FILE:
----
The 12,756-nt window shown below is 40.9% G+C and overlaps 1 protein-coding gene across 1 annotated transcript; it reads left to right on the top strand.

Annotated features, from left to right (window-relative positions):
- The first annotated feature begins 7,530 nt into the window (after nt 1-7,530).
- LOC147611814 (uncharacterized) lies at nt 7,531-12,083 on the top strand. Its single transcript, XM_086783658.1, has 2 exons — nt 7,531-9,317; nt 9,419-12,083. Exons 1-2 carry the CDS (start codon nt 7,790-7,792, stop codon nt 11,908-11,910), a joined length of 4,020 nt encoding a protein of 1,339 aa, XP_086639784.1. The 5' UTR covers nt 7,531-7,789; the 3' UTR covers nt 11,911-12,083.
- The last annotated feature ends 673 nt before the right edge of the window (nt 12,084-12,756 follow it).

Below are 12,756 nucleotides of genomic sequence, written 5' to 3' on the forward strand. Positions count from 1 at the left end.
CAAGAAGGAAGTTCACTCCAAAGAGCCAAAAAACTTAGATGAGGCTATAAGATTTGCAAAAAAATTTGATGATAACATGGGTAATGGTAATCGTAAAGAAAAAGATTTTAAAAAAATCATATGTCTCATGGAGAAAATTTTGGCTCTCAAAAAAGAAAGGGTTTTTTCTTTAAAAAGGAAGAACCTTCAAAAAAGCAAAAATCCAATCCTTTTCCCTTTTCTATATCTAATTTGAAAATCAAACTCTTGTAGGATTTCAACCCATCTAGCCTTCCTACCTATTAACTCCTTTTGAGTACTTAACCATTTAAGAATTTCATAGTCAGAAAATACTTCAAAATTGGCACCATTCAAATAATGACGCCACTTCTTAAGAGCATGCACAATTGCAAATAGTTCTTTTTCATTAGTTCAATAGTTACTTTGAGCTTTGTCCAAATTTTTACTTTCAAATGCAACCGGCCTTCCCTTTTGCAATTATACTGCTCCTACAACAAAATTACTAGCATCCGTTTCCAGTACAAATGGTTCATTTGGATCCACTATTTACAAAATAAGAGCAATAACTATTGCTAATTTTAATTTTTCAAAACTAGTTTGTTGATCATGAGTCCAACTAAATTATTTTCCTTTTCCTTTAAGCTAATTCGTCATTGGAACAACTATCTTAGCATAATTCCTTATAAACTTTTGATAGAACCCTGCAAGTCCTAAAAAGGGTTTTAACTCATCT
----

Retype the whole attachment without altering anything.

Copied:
The 12,756-nt window shown below is 40.9% G+C and overlaps 1 protein-coding gene across 1 annotated transcript; it reads left to right on the top strand.

Annotated features, from left to right (window-relative positions):
- The first annotated feature begins 7,530 nt into the window (after nt 1-7,530).
- LOC147611814 (uncharacterized) lies at nt 7,531-12,083 on the top strand. Its single transcript, XM_086783658.1, has 2 exons — nt 7,531-9,317; nt 9,419-12,083. Exons 1-2 carry the CDS (start codon nt 7,790-7,792, stop codon nt 11,908-11,910), a joined length of 4,020 nt encoding a protein of 1,339 aa, XP_086639784.1. The 5' UTR covers nt 7,531-7,789; the 3' UTR covers nt 11,911-12,083.
- The last annotated feature ends 673 nt before the right edge of the window (nt 12,084-12,756 follow it).

Below are 12,756 nucleotides of genomic sequence, written 5' to 3' on the forward strand. Positions count from 1 at the left end.
CAAGAAGGAAGTTCACTCCAAAGAGCCAAAAAACTTAGATGAGGCTATAAGATTTGCAAAAAAATTTGATGATAACATGGGTAATGGTAATCGTAAAGAAAAAGATTTTAAAAAAATCATATGTCTCATGGAGAAAATTTTGGCTCTCAAAAAAGAAAGGGTTTTTTCTTTAAAAAGGAAGAACCTTCAAAAAAGCAAAAATCCAATCCTTTTCCCTTTTCTATATCTAATTTGAAAATCAAACTCTTGTAGGATTTCAACCCATCTAGCCTTCCTACCTATTAACTCCTTTTGAGTACTTAACCATTTAAGAATTTCATAGTCAGAAAATACTTCAAAATTGGCACCATTCAAATAATGACGCCACTTCTTAAGAGCATGCACAATTGCAAATAGTTCTTTTTCATTAGTTCAATAGTTACTTTGAGCTTTGTCCAAATTTTTACTTTCAAATGCAACCGGCCTTCCCTTTTGCAATTATACTGCTCCTACAACAAAATTACTAGCATCCGTTTCCAGTACAAATGGTTCATTTGGATCCACTATTTACAAAATAAGAGCAATAACTATTGCTAATTTTAATTTTTCAAAACTAGTTTGTTGATCATGAGTCCAACTAAATTATTTTCCTTTTCCTTTAAGCTAATTCGTCATTGGAACAACTATCTTAGCATAATTCCTTATAAACTTTTGATAGAACCCTGCAAGTCCTAAAAAGGGTTTTAACTCATCT